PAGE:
Keith O’Shaughnessy, Incommunicado, Grolier Book Shop, 2011
by Claire Hughes
O’Shaughnessy’s first full-length book of poetry, Incommunicado, is a vivid, strikingly descriptive collection. Through images both authentic and stirring, he is able to capture seemingly indescribable phenomena: “As the glare / of the light off the white / of the sand burns the sky /blood-red, the glaze of the dew / on the dust boils off as steam / into the humid breeze” (“Carnaval”). O’Shaughnessy’s use of clearly defined, concrete images is what makes his poems so accessible. Even more compelling is the way that Spanish words are integrated into his poems. For example: “In a tornado of flamenco, / a bailaora in a green silk sash / swings round” (“Carnaval V. In the Dance Hall”).
The collection flows naturally from the opening of a festival, the events that occur throughout, to the ending of the spectacle, incorporating a variety of characters—such as a bull-fighter, street singer, and flamenco dancer—in an intricately designed dramatic sequence. Many of his poems suggest events or figures popular in the Spanish-speaking world (“La Feria,” “Carnaval,” “Before the Bullfight,” “Los Revolucionarios”). In particular, a handful of his poems refer to the performances of bullfights. “Aficionado,” for example, tells the story of a bullfight through the eyes of the bull: “I charge the cape and drive these horns into its silk, / tearing at a blur of color in the air. / My head thrust about wildly in anger and shame / to cheers that mock me cruelly.”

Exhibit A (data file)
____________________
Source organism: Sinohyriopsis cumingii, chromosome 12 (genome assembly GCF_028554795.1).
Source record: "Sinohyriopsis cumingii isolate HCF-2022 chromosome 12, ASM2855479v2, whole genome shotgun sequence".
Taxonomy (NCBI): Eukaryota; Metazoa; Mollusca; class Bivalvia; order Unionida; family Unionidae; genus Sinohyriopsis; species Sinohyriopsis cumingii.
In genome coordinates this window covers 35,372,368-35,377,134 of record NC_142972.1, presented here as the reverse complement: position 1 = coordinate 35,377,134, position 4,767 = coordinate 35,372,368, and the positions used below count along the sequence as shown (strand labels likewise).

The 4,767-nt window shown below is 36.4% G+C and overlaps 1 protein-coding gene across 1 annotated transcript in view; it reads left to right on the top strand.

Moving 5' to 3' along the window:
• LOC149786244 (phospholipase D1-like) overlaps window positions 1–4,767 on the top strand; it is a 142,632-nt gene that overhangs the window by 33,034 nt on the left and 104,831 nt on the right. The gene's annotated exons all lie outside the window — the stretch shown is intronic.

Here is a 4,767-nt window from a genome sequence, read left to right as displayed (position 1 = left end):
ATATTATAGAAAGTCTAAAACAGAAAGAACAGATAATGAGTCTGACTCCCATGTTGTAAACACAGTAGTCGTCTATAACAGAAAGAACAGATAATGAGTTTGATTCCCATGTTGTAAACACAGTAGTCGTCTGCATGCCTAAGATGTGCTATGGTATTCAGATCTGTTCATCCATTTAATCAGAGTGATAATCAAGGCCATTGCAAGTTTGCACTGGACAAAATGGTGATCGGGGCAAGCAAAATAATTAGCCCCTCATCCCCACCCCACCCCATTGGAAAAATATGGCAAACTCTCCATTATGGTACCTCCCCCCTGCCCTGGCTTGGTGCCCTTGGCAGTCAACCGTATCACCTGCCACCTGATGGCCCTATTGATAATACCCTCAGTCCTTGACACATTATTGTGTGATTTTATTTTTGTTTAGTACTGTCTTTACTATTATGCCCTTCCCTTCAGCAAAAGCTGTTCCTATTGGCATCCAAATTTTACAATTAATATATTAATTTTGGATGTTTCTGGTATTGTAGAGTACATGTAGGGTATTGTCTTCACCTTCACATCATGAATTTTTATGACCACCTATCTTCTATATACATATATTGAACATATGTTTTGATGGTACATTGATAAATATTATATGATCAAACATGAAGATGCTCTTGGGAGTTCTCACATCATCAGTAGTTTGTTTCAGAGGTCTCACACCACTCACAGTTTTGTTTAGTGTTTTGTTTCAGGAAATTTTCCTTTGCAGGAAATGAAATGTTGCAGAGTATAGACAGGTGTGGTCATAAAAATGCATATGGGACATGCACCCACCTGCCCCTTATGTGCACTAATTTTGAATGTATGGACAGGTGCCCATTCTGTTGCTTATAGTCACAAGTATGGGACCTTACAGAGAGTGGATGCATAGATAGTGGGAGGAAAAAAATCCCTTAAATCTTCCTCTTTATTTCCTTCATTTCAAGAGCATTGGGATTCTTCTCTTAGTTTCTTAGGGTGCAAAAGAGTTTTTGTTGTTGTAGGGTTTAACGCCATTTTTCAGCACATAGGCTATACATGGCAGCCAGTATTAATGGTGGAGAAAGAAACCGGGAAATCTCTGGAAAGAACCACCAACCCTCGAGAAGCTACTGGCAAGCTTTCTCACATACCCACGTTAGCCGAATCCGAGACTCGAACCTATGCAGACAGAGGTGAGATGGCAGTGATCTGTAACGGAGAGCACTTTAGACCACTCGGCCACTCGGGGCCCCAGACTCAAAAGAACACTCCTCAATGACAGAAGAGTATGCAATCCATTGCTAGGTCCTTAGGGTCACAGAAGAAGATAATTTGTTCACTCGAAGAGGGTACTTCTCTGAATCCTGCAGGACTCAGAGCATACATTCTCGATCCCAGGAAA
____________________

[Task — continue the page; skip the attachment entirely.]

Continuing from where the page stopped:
The poet’s unique use of speech interwoven from two languages reflects the inability of people to communicate with one another suggested by the book’s title—paradoxical content for poems whose words flow so effortlessly and describe scenes in such vivid detail. O’Shaughnessy characterizes this quality in his poem “To a Flamenca, in Ardor” with the opening lines, “The word flamenco is a figure / of speech, but is also a figure / of dance, which is likewise a form /of music. Each of these is a form of expression, a way of speaking, / beyond words.”
Incommunicado itself frequently engages methods of communication and expression other than that of language, in particular dance, music, and even the violent choreography of bullfighting. Ironically, throughout this meticulously patterned and evocative collection, O’Shaughnessy creates a poetry that captures a wide range of human experience that lies, ordinarily, beyond language.
Claire Hughes is a writing major at Loyola University in Maryland. She has a strong interest in poetry.